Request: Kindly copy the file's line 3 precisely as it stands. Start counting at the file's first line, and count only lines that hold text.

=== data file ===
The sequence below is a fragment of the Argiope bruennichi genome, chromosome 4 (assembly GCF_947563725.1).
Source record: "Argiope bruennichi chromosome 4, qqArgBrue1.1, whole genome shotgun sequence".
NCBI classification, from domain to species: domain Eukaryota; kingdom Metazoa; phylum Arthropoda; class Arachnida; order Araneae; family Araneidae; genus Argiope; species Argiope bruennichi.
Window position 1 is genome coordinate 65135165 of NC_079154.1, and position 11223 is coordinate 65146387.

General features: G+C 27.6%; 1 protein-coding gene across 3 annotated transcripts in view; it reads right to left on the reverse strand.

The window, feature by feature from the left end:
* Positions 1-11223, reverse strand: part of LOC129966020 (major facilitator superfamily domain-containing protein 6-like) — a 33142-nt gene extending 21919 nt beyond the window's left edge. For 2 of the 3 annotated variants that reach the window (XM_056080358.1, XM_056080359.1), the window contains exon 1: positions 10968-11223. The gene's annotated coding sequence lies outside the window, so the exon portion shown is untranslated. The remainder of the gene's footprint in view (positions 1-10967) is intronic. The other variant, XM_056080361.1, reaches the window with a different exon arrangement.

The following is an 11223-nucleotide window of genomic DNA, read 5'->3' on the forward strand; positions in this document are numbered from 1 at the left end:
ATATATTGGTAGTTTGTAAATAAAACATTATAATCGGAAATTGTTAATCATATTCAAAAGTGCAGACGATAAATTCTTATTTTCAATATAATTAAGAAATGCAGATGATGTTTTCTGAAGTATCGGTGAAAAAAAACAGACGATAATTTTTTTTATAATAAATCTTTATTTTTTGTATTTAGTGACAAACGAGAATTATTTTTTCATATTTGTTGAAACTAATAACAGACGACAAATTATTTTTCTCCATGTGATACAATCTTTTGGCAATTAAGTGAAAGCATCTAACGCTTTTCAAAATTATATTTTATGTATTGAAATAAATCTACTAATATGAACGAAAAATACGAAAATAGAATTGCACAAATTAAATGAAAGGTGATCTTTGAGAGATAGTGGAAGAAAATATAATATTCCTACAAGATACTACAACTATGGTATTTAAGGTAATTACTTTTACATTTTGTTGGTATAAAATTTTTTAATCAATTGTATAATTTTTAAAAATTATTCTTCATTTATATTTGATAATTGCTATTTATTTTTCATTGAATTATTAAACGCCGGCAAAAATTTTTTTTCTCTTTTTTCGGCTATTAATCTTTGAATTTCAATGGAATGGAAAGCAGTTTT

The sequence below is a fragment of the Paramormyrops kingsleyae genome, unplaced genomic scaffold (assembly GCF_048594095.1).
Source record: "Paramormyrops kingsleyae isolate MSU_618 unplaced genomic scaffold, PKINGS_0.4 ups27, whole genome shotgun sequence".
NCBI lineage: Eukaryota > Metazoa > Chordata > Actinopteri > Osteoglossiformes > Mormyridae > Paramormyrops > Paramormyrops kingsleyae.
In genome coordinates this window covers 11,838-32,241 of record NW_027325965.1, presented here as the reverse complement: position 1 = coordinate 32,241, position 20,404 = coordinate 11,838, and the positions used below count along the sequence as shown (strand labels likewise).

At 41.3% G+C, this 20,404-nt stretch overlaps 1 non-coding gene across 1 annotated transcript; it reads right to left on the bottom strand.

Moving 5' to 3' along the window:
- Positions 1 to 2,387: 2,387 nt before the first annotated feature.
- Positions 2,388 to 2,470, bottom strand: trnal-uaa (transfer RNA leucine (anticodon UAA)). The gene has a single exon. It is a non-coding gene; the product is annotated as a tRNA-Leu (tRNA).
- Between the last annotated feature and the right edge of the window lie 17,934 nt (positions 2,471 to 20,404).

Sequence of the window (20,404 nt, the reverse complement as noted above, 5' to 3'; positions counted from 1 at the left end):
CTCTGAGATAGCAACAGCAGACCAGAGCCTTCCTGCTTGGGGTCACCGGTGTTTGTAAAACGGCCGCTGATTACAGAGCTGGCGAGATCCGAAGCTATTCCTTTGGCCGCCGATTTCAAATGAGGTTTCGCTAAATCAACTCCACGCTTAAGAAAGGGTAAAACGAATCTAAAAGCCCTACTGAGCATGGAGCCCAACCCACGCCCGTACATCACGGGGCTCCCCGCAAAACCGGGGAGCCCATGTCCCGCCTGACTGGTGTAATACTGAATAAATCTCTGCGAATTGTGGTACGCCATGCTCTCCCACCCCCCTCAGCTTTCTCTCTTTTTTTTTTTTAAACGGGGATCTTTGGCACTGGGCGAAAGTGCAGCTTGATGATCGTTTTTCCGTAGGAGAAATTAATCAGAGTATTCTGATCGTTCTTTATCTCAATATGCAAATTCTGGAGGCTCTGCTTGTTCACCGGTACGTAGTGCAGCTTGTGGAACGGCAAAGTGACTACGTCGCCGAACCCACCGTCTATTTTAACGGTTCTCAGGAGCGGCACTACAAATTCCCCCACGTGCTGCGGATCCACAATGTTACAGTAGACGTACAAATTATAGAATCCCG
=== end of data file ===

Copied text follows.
NCBI classification, from domain to species: domain Eukaryota; kingdom Metazoa; phylum Arthropoda; class Arachnida; order Araneae; family Araneidae; genus Argiope; species Argiope bruennichi.